• Story times that take place in a separate room with one exit work well. Good examples are the Main Library, the Mission Bay Branch Library, and the Noe Valley/Sally Brunn Branch Library. Others, such as the ones at Harvey Milk Memorial Branch Library and Folio Books, often don’t fly at this stage, because there’s nothing separating the storytelling activity from shelves of books ripe for throwing on the floor or computers just waiting to be banged.
  • Some museums offer the opportunity to effectively corral two kids by segmenting spaces and limiting exit points. Try the Randall Museum, the Bay Area Discovery Museum, and the tiny Railway Museum. Call Pump It Up to see whether the door between Arenas A and B will be closed; if it is, you can keep an eye on two kids from one spot.
  • Playgroups in private homes or in bounded public spaces also work well for two toddlers. Check out GGMG Neighborhood Meetups as well as get-togethers organized via Meetup.com and Facebook.

A toddler and a child

As soon as one child transforms into a fairly reliable listener, much more of the world becomes your oyster:

  • Before her fourth birthday, my daughter learned to respond to my call of “Code Stu!” by dropping everything and chasing after me so that I could tail Stuart. If something similar will work for your older child, most museums, story times, and playgrounds become doable again.
  • Classes that take place at a museum at no additional cost allow for enrichment of two kids without per capita enrollment fees. For example, $119 a year affords you and up to four kids entrée into the fabulous Children’s Creativity Museum and its twice-weekly Early Birdles music and movement class.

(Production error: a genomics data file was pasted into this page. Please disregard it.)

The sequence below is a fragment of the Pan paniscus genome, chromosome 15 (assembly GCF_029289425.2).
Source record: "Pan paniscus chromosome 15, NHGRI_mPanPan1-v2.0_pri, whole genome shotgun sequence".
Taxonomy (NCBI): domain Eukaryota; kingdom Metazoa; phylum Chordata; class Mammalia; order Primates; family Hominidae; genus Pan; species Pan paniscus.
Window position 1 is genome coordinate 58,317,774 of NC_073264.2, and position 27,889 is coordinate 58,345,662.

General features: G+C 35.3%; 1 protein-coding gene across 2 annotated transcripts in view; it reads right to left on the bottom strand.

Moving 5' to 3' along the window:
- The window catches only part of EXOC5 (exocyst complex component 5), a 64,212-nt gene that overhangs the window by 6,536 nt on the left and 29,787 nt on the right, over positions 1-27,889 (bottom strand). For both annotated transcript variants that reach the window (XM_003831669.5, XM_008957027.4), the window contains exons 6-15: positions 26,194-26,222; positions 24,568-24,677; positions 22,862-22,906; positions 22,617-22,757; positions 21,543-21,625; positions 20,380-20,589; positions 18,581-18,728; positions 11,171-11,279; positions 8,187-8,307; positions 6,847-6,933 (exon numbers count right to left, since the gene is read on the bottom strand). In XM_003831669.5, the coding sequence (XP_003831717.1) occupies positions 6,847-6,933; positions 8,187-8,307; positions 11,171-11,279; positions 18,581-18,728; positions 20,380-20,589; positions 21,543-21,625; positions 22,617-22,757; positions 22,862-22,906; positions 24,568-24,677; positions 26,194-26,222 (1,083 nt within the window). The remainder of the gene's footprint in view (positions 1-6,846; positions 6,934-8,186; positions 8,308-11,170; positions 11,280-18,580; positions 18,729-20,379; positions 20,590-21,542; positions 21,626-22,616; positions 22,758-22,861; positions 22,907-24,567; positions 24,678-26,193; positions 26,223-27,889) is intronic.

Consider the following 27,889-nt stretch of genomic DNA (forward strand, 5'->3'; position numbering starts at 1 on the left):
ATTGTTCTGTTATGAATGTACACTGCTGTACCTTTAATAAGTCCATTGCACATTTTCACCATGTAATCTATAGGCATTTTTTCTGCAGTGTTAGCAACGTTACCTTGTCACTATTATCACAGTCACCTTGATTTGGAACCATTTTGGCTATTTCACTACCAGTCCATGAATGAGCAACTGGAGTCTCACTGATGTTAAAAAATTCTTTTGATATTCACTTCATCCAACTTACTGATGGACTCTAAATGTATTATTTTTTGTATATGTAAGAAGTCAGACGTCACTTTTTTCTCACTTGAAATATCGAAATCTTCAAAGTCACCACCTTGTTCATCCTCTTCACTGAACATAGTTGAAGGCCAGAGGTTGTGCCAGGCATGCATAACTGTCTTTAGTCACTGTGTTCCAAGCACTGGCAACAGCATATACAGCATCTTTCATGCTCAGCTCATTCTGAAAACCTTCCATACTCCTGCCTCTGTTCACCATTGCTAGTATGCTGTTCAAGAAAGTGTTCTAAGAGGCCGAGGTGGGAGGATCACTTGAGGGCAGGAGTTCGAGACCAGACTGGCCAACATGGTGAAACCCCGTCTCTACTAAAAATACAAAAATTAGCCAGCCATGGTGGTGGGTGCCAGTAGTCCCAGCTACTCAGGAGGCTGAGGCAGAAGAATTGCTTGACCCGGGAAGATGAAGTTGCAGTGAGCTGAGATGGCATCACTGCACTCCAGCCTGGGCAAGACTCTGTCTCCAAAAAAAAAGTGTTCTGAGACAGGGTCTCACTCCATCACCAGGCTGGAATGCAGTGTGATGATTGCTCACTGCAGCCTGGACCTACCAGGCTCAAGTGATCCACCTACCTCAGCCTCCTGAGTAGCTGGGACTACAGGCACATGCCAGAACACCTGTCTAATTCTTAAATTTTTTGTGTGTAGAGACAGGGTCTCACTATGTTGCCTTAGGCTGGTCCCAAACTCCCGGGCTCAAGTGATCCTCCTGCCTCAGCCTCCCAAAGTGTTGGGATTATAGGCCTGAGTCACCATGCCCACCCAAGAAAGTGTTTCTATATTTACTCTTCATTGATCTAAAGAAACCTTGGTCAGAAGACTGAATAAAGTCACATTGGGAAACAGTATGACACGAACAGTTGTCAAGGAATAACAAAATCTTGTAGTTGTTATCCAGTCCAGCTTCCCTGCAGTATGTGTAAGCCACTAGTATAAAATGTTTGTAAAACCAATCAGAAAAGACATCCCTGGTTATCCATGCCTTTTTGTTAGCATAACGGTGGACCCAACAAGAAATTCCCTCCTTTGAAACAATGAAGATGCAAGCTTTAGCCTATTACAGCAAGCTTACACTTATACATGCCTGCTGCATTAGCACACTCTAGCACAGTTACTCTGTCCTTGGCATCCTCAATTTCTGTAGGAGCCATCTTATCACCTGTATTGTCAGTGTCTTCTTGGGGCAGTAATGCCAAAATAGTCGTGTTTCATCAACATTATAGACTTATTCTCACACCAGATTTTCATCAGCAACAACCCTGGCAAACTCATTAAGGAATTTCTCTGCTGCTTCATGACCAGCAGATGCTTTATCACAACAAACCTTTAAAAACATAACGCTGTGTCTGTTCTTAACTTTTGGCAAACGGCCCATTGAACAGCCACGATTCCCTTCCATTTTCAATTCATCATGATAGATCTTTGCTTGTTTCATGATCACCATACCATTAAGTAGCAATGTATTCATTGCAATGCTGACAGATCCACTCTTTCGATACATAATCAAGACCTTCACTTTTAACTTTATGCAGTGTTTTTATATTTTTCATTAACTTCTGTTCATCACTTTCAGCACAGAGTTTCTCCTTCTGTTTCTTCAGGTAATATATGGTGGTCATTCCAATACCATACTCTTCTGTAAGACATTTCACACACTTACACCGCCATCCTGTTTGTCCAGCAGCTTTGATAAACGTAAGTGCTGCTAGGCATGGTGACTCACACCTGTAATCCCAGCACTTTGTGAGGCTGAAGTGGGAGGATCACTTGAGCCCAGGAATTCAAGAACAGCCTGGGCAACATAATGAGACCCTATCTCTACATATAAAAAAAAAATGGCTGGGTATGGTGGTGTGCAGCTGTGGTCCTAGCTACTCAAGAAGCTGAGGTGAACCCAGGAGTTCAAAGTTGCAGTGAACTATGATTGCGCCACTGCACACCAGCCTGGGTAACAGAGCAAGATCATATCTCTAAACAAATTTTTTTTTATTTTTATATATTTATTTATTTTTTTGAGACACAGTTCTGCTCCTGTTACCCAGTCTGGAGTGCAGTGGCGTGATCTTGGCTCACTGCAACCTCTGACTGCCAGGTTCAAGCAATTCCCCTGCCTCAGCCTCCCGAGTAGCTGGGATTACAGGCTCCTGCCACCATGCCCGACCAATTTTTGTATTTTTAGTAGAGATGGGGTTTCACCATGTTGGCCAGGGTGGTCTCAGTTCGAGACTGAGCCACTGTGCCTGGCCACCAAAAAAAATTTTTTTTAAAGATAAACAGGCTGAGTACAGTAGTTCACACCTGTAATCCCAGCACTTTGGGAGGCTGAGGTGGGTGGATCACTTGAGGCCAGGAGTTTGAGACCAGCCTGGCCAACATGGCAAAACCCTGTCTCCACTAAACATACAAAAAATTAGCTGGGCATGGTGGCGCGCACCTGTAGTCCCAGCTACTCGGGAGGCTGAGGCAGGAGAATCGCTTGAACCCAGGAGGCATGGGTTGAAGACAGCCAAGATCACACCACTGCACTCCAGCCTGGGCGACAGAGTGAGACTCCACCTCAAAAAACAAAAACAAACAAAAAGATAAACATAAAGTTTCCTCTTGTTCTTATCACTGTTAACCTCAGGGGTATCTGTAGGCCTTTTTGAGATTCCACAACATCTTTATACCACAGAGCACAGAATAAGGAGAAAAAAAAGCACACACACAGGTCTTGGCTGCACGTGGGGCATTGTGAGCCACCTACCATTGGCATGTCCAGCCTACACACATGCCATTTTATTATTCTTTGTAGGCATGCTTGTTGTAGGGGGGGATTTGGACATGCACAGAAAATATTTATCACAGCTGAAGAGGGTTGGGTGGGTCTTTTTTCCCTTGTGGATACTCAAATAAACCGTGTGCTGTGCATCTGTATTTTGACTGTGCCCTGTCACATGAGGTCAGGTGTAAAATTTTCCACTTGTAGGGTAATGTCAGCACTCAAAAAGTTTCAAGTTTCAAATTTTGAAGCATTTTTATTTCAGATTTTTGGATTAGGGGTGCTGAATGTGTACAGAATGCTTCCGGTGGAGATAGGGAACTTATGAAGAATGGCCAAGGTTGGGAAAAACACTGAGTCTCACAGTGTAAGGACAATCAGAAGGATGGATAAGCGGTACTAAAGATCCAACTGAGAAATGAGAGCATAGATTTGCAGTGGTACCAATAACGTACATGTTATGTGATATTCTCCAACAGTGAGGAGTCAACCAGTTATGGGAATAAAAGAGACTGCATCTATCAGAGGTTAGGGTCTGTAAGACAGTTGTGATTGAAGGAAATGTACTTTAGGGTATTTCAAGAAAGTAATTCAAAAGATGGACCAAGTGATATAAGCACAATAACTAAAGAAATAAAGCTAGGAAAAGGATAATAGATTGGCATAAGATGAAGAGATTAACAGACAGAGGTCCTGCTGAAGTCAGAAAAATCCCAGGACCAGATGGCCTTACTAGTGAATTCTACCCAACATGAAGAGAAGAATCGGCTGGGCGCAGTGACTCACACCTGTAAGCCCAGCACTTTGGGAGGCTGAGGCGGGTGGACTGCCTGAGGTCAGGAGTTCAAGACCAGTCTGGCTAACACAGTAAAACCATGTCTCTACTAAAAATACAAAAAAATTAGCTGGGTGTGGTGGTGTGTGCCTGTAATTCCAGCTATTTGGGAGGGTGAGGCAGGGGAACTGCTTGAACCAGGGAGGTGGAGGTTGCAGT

• As Alyson Schafer suggests in Honey, I Wrecked the Kids, parents with the means to do so can sign siblings up for drop-off classes at different venues in order to help them develop distinct identities and interests that reduce sibling rivalry.
  • Letting the kids loose in unbounded outdoor areas such as Ocean Beach, Kite Hill Open Space, Crissy Field, or Golden Gate Park, became much less stressful for me at this stage. Playgrounds with adjoining open fields that are separated from the road by a fence such as Douglass Playground, Glen Park Playground, and Midtown Terrace Playground, provide a half-measure in that you can allow the older kid a long leash while cabining the younger one.

Two children

Once my oldest could reliably stay close to her younger brother, very few venues remained closed to us. However, when he too developed the ability to resist an attractive nuisance, a few more options and considerations came into play:

  • Help maturing kids whittle down their activities to focus on the ones that best suit their individual needs. For example, in Redefining Girly, Melissa Atkins Wardy argues that art classes and sports help young girls resist gender stereotypes and the sexualizing of girlhood by “showing [them] that our bodies are instruments, not ornaments.”
  • Museums that protect tantalizing climbing and tactile opportunities from kids with a mere “do not touch” sign or a rope no longer terrified me and tortured the children.
  • Similarly, playgrounds that lack fencing or visibility finally worked for us.
  • Two words: Movie. Theater.

Of course, the most important consideration in mixing and matching experiences like these is the comfort of the individuals involved. As you draw back the bowstring, accept and work with the limitations facing you. While you shouldn’t let sudden movements throw you, try to stay nimble and be willing to modify your stance. At the end of the day, successfully planning extracurricular activities with multiple kids is all about recognizing and honoring the whole family’s perpetually evolving ages and stages.